Free play describes how children learn to make sense of the world around them. Free play can as well be described as learning through play for children. It is through play that children develop their cognitive and social skills, gain self-confidence and mature emotionally. Self-confidence in children later helps them engage in new environments and experiences. For children, play is pleasurable and enjoyable, lacks prescribed learning, and play is voluntary, involves active engagement of the player and involves an element of make-believe. This report aims at studying free play among children in the classroom and producing the report of what is observed. The report is further divided into three sections and will give the details of what is observed depending with available demands of questions.
Free play is made available to children through group instruction profile, individual instruction profile and scaffold learning profile. In a classroom of children, they are allowed to put away their belongings and play until the playing period is finished. For this report, the children mostly involved in hide and seek, clapping of hands and singing with all kinds of voices. The classroom centers that seemed so much popular for the children were the corners and areas around the door. Most children were singing and clapping their hands towards the corner of the classroom where they would hold each other in several styles. Those who were involved in hide and seek ran across the classroom towards the door with a few rushing out of the classroom to hide. The most observed materials during the play were sticks that were counted in songs and gloves for handclapping. A skill that was mostly observed in the children was again of self-control. The children had control over themselves and their lives and did not require instructions and several points in order to behave themselves. Even those who played hide and seek and at times ran outside the classroom came back without control and it was even observed that they could lock the doors after getting back to the classroom. Concepts that were clearly observed in the children were self-esteem by being autonomous, cognitive development that involved making choices when solving problems especially when any member of the class could cry and moral development that enabled them to determine what went on in the room. Other concepts observed were maximization of learning, minimization of conflicts and responsibility acceptance.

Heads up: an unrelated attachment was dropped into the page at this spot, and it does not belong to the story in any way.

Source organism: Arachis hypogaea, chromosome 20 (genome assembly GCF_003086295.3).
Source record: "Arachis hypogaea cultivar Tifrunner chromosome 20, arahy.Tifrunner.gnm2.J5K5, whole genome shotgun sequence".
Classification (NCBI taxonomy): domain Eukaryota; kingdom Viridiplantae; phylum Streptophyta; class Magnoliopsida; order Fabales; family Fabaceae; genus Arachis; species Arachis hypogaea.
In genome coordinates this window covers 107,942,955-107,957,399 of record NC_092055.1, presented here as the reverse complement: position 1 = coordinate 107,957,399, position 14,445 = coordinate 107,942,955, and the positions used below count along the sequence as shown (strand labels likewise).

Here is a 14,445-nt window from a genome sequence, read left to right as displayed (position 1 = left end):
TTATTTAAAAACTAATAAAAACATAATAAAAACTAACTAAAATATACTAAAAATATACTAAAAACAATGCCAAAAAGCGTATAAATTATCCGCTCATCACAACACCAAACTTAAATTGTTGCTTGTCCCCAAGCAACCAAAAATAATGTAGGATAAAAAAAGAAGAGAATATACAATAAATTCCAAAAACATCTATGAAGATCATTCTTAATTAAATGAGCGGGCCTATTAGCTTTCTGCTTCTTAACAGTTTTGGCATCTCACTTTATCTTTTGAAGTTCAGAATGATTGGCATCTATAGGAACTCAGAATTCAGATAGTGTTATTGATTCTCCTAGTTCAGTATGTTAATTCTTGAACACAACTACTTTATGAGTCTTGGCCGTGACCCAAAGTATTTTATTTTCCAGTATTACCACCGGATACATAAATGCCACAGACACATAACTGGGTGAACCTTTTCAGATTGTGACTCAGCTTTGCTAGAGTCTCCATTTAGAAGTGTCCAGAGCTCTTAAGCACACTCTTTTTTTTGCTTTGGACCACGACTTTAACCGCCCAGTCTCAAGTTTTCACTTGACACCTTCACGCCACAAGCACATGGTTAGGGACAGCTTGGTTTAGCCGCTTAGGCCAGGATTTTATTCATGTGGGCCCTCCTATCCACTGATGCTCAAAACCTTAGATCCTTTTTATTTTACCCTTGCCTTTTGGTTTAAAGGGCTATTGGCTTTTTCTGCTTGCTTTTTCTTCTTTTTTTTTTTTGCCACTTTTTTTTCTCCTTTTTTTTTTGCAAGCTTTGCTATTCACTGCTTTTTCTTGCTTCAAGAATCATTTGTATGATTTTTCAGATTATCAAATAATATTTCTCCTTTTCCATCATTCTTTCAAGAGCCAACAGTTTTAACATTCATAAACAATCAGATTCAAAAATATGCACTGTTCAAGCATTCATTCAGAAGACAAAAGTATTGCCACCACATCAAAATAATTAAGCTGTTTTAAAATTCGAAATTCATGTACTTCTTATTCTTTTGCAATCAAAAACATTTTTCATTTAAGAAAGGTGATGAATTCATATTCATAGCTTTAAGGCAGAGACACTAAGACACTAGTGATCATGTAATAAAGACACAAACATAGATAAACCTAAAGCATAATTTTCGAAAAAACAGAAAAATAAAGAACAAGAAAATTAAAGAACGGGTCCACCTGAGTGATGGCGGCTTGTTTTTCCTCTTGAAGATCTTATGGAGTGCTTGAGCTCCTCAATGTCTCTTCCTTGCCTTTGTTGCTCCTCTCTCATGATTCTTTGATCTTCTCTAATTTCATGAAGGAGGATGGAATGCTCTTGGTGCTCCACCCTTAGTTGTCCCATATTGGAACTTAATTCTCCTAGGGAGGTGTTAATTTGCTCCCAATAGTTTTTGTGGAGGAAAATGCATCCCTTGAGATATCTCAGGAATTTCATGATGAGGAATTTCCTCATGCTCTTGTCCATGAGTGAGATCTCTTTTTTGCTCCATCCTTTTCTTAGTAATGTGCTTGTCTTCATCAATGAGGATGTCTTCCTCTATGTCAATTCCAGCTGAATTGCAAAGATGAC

The curriculum that were used in the center included awareness and engagement. The use of such curriculum ensured the children were responsible and aware of what they did at any point. Use of the absorbent mind also ensured that the children mastered whatever they were taught, and instructions given to them by the instructors. The mastery was great in their cognitive development. The teachers prepared daily lesson plans. The teachers’ response for preparation of daily lesson plans was because the children could not all master what was taught. In the evening, the teachers could evaluate their students on their understanding and later develop the next day’s lesson plan depending with how the children responded in the evaluative report. In literacy, mathematics, social studies and science, the children developed differently depending with their abilities in certain subjects. Some had concepts of problem solving, decision making, independence and others minimization of concepts. The concepts were at good levels in each child giving more information that they were good learners. In the lessons that the children learned, critical thinking was the most common core standard learned. Critical thinking emanated in all the subjects they learned, and this made them flexible especially in dealing with fellow students who were disabled. Another core standard was acceptance and funnily the children could accept anything that was said by their teacher. Child-initiated learning experience that was mostly observed was silence during learning. Others included sitting upright and observing the teacher. Teacher initiated learning experiences observed in the classroom were repeating words after the teacher and telling those who were stubborn to be good.
I would state that my field observation is developmentally appropriate. It is because my observation involved a very conducive environment for children to learn. The teacher would be around but let the children control themselves. The teacher could only involve herself when necessary and during teaching. The observation was also developmentally appropriate because the teacher was a great guide to the children, and she directed the children before letting them conduct their activities. The developmentally appropriate practices that were observed in the children in relation to five guidelines for effective teaching were nurturing their emotional, physical and cognitive development. Some of the evidences were that he children used their individually identified strengths during play and were left to play without their teacher. The teacher also involved authentic assessment during the learning of the children especially when she expected a case of children who were leaving the class during play. My field work program uses the developmentally appropriate practice statement’s ten effective strategies. It is because the children are taught acknowledgement, and the teacher encourages them during learning, and the teacher further assists them in whatever they do. For purposes of acknowledgement, the children are taught how to acknowledge their fellow students, and the teacher also acknowledges them wholly. Assistance by the teacher is observed during learning including reading and writing and encouragement appreciates what they do.
Hobart, C., & Frankel, J. (2004). A Practical guide to child observation and assessment. Cheltenham: Nelson Thornes.